Sentenced to Ten Years for Displaying a Banner on Tiananmen Square, Engineer Shao Qiang Driven to Mental Disorder in Prison (Photo)
Name: Shao Qiang (邵强)
Age: 36 (Born in 1976)
Address: Qingdao City, Shandong Province
Occupation: Former engineer at the No. 2 Qingdao Aviation Affairs Company
Date of Most Recent Arrest: December 31, 2000
Most Recent Place of Detention: Jinan Prison (济南监狱)
Persecution Suffered: Sleep deprivation, forced labor, illegal sentencing, beatings, imprisonment, solitary confinement, torture, sexual assault, physical restraint
(Clearwisdom.net) Falun Gong practitioner Mr. Shao Qiang is from Qingdao City, Shandong Province. He and another practitioner held a 99-meter-long banner reading “Falun Dafa is Good” and “Truthfulness-Benevolence-Forbearance is Good” on Tiananmen Square in December 2000. For this he was sentenced to a ten-year prison term. Mr. Shao was once driven to mental disorder due to the torture he was subjected to in Jinan Prison. After his release on December 31, 2008, he gradually improved his mental and physical health through studying the Falun Dafa teachings and practicing the exercises. We are now exposing the crimes committed against him.
Between 2001 and 2004, the prison guards often placed Mr. Shao in solitary confinement for refusing to give up his belief. They intimidated and tortured him in a tiny dark room, deprived him of sleep, and stabbed the backs of his hands with needles. They also beat him non-stop until they were exhausted.
Guard Li Wei ordered criminal inmates Wang and Guo to pry open Mr. Shao’s mouth with a metal hook on a chain, used to tie people up. Li then forced his penis into Mr. Shao’s mouth. Next, the gang tied Shao’s right hand and left foot together with a chain for a week, leaving him unable to straighten his back to walk.
Another time Li Wei and a division chief surnamed Wang instigated a death-row criminal and a few others to twist Shao’s arms behind his back and immobilize them with a chain. After brutally beating him, they shackled him and left him in a high-traffic area for passing by inmates to watch. He had no lunch that day. Even today his heels still have visible shackle marks left from that day.
Mr. Shao was transferred to Division Four in early 2003, where guards ordered him to transcribe the prison rules in a small room after a long day’s forced labor.
There were a few times when the guards put Mr. Shao in a tiny dark room after brutally beating him. His only daily food then consisted of two steamed-buns. They left a basin in the room for him to relieve himself. The smell in the confined space soon became unbearable. Each time the guards locked Mr. Shao up in the room, they left him there for a month, during which time he was totally cut off from the outside world. A few practitioners tried to visit him but were told each and every time that he had a mental disorder and was unfit for a meeting. His family also had great trouble seeing him, since the prison officials simply said he was in solitary confinement and no visits were allowed. When they finally were allowed to see him, they found bruises and wounds on his hands, face, and neck. When Mr. Shao’s mother visited him in March 2003 she noticed some scars on his hands. He told her that the guards didn’t allow him to sleep and stabbed his hands every time he dozed off.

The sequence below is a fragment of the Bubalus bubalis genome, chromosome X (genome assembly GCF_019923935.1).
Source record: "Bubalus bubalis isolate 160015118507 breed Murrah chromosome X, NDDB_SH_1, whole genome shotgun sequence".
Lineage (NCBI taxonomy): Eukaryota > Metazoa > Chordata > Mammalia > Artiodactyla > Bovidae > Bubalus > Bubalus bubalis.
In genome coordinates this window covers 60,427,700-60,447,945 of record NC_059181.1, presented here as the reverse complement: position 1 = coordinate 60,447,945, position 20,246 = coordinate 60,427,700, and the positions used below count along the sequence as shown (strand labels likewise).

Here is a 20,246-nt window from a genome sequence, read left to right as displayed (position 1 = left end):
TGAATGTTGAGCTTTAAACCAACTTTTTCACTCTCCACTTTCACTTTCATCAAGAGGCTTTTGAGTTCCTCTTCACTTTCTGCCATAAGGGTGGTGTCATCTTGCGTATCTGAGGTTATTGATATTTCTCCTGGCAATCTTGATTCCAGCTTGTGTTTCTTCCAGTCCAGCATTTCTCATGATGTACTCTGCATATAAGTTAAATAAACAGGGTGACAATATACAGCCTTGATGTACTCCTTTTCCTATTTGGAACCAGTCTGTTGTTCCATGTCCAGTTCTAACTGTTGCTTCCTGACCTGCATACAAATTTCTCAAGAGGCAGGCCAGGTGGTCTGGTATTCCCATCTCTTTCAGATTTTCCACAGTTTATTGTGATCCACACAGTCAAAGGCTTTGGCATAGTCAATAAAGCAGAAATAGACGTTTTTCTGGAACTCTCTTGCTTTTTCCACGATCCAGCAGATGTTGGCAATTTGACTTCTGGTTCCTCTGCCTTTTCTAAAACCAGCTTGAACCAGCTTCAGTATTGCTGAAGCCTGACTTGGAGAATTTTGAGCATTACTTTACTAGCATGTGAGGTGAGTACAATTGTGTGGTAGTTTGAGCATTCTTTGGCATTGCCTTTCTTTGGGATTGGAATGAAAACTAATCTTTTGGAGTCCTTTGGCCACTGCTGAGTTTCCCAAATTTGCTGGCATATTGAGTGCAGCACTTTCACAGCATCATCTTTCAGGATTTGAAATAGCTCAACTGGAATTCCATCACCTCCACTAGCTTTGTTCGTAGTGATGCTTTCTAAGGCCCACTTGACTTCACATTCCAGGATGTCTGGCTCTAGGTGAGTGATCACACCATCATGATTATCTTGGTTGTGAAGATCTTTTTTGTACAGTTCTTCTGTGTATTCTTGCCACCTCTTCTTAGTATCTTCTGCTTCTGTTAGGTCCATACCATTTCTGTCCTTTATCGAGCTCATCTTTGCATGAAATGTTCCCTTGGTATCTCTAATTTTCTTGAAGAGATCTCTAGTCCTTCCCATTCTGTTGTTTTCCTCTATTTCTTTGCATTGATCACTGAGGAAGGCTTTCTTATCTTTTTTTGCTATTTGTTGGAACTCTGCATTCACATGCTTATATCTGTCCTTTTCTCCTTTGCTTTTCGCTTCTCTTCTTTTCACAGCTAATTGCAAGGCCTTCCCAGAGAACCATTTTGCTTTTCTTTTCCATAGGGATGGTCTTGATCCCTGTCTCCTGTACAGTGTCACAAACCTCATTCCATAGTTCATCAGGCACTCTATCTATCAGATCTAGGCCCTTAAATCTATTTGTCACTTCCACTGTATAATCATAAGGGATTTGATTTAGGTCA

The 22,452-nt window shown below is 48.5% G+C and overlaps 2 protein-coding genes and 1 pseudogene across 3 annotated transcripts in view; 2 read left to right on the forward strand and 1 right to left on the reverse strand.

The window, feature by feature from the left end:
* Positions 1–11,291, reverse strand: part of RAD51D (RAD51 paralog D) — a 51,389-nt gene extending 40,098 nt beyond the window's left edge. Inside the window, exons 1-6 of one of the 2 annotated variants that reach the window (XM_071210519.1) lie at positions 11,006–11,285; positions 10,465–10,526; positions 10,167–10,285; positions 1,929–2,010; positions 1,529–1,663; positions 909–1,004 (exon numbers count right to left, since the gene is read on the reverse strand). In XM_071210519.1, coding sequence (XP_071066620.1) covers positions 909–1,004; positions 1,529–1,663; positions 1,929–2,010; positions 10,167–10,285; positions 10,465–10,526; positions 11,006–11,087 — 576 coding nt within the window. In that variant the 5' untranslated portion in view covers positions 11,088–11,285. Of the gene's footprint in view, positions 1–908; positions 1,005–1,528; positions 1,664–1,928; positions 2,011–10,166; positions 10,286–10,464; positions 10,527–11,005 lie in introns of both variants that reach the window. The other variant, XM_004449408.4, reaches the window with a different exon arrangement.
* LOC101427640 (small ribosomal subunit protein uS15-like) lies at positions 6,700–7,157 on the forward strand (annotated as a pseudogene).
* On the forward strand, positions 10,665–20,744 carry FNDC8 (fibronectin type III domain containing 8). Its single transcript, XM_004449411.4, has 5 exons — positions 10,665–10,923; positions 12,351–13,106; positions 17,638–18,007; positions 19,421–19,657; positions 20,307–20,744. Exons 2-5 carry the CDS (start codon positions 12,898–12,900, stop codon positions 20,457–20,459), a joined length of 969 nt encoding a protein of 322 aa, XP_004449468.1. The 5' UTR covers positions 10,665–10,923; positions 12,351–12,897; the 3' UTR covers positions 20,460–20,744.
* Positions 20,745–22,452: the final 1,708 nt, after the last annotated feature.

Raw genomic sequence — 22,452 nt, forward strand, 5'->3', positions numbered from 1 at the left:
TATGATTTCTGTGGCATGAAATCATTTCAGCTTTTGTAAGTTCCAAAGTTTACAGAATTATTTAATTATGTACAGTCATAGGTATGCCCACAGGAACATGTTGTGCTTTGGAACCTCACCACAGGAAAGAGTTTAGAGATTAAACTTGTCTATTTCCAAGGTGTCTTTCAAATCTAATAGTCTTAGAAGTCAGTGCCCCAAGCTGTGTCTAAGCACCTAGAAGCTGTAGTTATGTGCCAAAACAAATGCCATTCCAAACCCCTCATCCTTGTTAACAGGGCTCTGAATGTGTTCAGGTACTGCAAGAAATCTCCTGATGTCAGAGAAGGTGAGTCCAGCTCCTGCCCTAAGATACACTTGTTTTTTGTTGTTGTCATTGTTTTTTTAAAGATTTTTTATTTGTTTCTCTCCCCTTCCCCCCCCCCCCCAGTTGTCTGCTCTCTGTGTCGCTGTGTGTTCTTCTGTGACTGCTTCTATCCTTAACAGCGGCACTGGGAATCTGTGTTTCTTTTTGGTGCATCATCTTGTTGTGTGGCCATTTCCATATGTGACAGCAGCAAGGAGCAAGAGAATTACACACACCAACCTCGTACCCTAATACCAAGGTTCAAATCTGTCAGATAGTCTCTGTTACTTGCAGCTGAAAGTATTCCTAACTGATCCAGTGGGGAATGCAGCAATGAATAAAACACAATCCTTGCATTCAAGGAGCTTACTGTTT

When Mr. Shao’s older brother went to see him in June 2004, he noticed that his younger brother’s face and neck were covered with bruises. The brother informed their mother of this disturbing discovery. She immediately went to Jinan City, and stayed for nine days while she filed complaints with various law enforcement departments. Everywhere she went she was told that prison guards were not allowed to beat inmates. She then wrote down all of her observations of her son’s injuries from every time she had visited him, and printed out many copies to send to the various departments.
When she met the director of the local Procuratorate, she urged him to go to the prison to see about her son, to which he agreed. However, when they met again the next day he denied seeing any wounds on Mr. Shao. She differed with him saying, “If they had never beat Shao Qiang, then I would be making false accusations. But if they beat him, but didn’t dare to acknowledge it, they are violating the law even though they have full knowledge of the law.” The director softened his tone and promised her she wouldn’t see any scars on her son in the future.
Shao Qiang’s mother protesting outside Shandong Province Prison Bureau, demanding the unconditional release of her son
In 2006 a friend wrote a letter to Mr. Shao’s family, detailing his plight in the prison, and urging them to rescue him immediately. After receiving the letter, his family went to see him on July 23, 2006. His mother described his plight on a poster board and then went to display it outside stores and tourist attractions. She also displayed the board outside the Shandong Province Prison Management Bureau for 12 days, and outside Jinan Prison for eight days, effectively exposing the prison’s crimes to the public and frightening the evildoers.
On December 31, 2008, Mr. Shao was released after being imprisoned for eight years.